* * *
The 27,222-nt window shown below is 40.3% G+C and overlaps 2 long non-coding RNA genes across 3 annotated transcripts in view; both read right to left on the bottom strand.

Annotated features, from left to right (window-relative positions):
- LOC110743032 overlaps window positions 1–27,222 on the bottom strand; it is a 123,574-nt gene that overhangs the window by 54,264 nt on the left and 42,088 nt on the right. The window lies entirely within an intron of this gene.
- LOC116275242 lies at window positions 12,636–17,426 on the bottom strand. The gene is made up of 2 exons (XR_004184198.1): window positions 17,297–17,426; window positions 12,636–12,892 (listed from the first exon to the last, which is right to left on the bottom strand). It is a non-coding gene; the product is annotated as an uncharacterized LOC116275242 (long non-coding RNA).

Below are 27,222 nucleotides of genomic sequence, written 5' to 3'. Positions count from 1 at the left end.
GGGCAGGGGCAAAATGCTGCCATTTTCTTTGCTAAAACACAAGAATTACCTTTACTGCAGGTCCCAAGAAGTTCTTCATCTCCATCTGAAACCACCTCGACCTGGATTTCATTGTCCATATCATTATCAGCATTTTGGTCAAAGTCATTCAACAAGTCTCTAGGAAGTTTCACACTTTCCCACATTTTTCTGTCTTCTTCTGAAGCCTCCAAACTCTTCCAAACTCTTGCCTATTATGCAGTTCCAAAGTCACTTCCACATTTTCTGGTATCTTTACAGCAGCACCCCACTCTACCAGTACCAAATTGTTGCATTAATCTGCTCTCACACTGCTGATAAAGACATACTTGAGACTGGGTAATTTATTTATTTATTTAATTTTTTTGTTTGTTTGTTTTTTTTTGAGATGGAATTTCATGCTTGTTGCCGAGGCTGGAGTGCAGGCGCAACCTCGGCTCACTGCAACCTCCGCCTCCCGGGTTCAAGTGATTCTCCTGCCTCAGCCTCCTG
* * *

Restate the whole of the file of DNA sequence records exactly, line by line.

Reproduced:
The 27,222-nt window shown below is 40.3% G+C and overlaps 2 long non-coding RNA genes across 3 annotated transcripts in view; both read right to left on the bottom strand.

Annotated features, from left to right (window-relative positions):
- LOC110743032 overlaps window positions 1–27,222 on the bottom strand; it is a 123,574-nt gene that overhangs the window by 54,264 nt on the left and 42,088 nt on the right. The window lies entirely within an intron of this gene.
- LOC116275242 lies at window positions 12,636–17,426 on the bottom strand. The gene is made up of 2 exons (XR_004184198.1): window positions 17,297–17,426; window positions 12,636–12,892 (listed from the first exon to the last, which is right to left on the bottom strand). It is a non-coding gene; the product is annotated as an uncharacterized LOC116275242 (long non-coding RNA).

Below are 27,222 nucleotides of genomic sequence, written 5' to 3'. Positions count from 1 at the left end.
GGGCAGGGGCAAAATGCTGCCATTTTCTTTGCTAAAACACAAGAATTACCTTTACTGCAGGTCCCAAGAAGTTCTTCATCTCCATCTGAAACCACCTCGACCTGGATTTCATTGTCCATATCATTATCAGCATTTTGGTCAAAGTCATTCAACAAGTCTCTAGGAAGTTTCACACTTTCCCACATTTTTCTGTCTTCTTCTGAAGCCTCCAAACTCTTCCAAACTCTTGCCTATTATGCAGTTCCAAAGTCACTTCCACATTTTCTGGTATCTTTACAGCAGCACCCCACTCTACCAGTACCAAATTGTTGCATTAATCTGCTCTCACACTGCTGATAAAGACATACTTGAGACTGGGTAATTTATTTATTTATTTAATTTTTTTGTTTGTTTGTTTTTTTTTGAGATGGAATTTCATGCTTGTTGCCGAGGCTGGAGTGCAGGCGCAACCTCGGCTCACTGCAACCTCCGCCTCCCGGGTTCAAGTGATTCTCCTGCCTCAGCCTCCTG